Tips and Hints for Photographing the ASD Child
What to expect from children living with ASD: One of my favorite sayings about children living with ASD is, “If you’ve met one child with autism, you’ve met one child with autism.”
The best way to prepare for each child is to ask their parents to tell you about their child. Ask them, “What do I need to know about your child to make photographing them a success?” This one question will often guide you to a successful session.
Here are some tips and hints for photographing a child living with ASD.
Be Ready. Be Patient. Overshoot.
- Some children have a desire for “sameness” (schedule, toys, clothing, etc.) - Surprises are generally not appreciated by children living with ASD. Make sure their parent has explained fully what is going to happen during their session.
- Difficulty expressing needs - A child may point, use gestures or tantrums instead of using words to express their needs. - Be patient, ask their parent to help you understand their needs. With my own sweet Caroline, there is no moving on until that need is met- so in order to pursuade the child to cooperate, the parent or photographer may need to do their best to meet the child’s need first- whatever it may be.
- Activity is noticeably under active or over active - The overactive child proves to be more of a challange to photograph. (Hello Caroline) I have found it helpful to have an item or activity to entice them to slow down. A favorite item could help keep them grounded. - Shameful admission: I used a smartie for each exposure to entice Caroline to stay in “good light” when she was younger. Make sure this is OK with the parents!
- May be non-responsive to verbal cues. - Most spectrum kids are visual – meaning that they are slow to process words or may seem like they are ignoring you. Don’t expect them to respond to your suggestions. - It may be helpful to show a child what you need them to do instead of telling them. - You may want to ask the parent if they use visual clues at home. If so, come up with your own cards that show a person smiling, or sitting or whatever you would like that child to do. - Ask the parents if there is a word or phrase that the child responds to, use this word or phrase when you really need it- be ready and DO NOT OVERUSE IT.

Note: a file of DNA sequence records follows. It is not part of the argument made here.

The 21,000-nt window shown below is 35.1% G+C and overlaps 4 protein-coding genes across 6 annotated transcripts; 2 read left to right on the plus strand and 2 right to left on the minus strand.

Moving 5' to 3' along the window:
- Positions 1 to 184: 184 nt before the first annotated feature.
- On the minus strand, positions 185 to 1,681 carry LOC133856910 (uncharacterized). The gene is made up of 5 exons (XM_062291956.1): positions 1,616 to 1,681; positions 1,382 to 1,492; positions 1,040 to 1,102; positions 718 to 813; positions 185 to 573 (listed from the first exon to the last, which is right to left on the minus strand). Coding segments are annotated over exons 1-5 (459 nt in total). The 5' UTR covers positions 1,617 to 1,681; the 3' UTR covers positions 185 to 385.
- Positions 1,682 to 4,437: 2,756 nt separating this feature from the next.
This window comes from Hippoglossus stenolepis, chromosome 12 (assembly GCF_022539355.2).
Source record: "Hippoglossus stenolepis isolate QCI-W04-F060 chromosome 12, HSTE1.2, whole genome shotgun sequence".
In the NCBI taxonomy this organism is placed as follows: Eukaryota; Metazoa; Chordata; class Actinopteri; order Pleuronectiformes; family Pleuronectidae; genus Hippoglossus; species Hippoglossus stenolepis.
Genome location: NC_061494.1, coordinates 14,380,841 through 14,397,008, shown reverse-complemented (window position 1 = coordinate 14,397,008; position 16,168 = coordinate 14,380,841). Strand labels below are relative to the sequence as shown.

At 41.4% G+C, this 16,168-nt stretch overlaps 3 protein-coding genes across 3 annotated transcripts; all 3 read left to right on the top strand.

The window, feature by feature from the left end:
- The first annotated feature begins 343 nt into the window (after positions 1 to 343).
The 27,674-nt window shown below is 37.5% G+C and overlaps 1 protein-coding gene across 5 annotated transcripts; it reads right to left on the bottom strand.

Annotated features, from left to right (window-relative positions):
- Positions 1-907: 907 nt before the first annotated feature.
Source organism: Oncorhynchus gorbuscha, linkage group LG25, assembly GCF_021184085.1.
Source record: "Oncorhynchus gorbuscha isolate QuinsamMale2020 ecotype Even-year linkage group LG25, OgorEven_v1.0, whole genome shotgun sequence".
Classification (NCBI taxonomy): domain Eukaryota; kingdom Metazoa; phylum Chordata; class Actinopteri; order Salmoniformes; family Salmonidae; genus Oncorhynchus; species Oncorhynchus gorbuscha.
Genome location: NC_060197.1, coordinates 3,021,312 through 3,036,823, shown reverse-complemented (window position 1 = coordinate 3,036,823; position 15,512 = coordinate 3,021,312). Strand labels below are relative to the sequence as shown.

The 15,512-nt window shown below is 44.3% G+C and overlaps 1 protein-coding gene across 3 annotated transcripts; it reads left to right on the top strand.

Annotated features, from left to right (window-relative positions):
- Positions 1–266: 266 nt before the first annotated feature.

- Poor eye contact – If you would like the child to look at the camera, it may be helpful to have an item that the child is fond of and hold it close to the camera. - For our sweet girl, it was impossible to get her to look at the camera… my husband would have to stand directly behind me and do something to hold her interest (flooping moose ears, pretending to put his finger in my ear, any other embarassing act that holds their attention.)
- May respond negatively to new people or crowds or not able to mix well with others. - Make sure not to put them in a situation where they are uncomfortable. - Use a long lens. Give the child their own space.
- May not like hugs, to be touched, or to be cuddled. – Be kind, but keep your distance.
- Sensitivity to loud noises, tags in clothes, coarse clothing, lights, and smells. – Try to get this information from the parents before the session. - If the child has an aversion to bright lights- strobe lighting may not be a good idea. Have an alternate plan (window, continuous, or natural light) if the child can not tolerate strobe lighting.
Be Ready. Be Patient. Overshoot.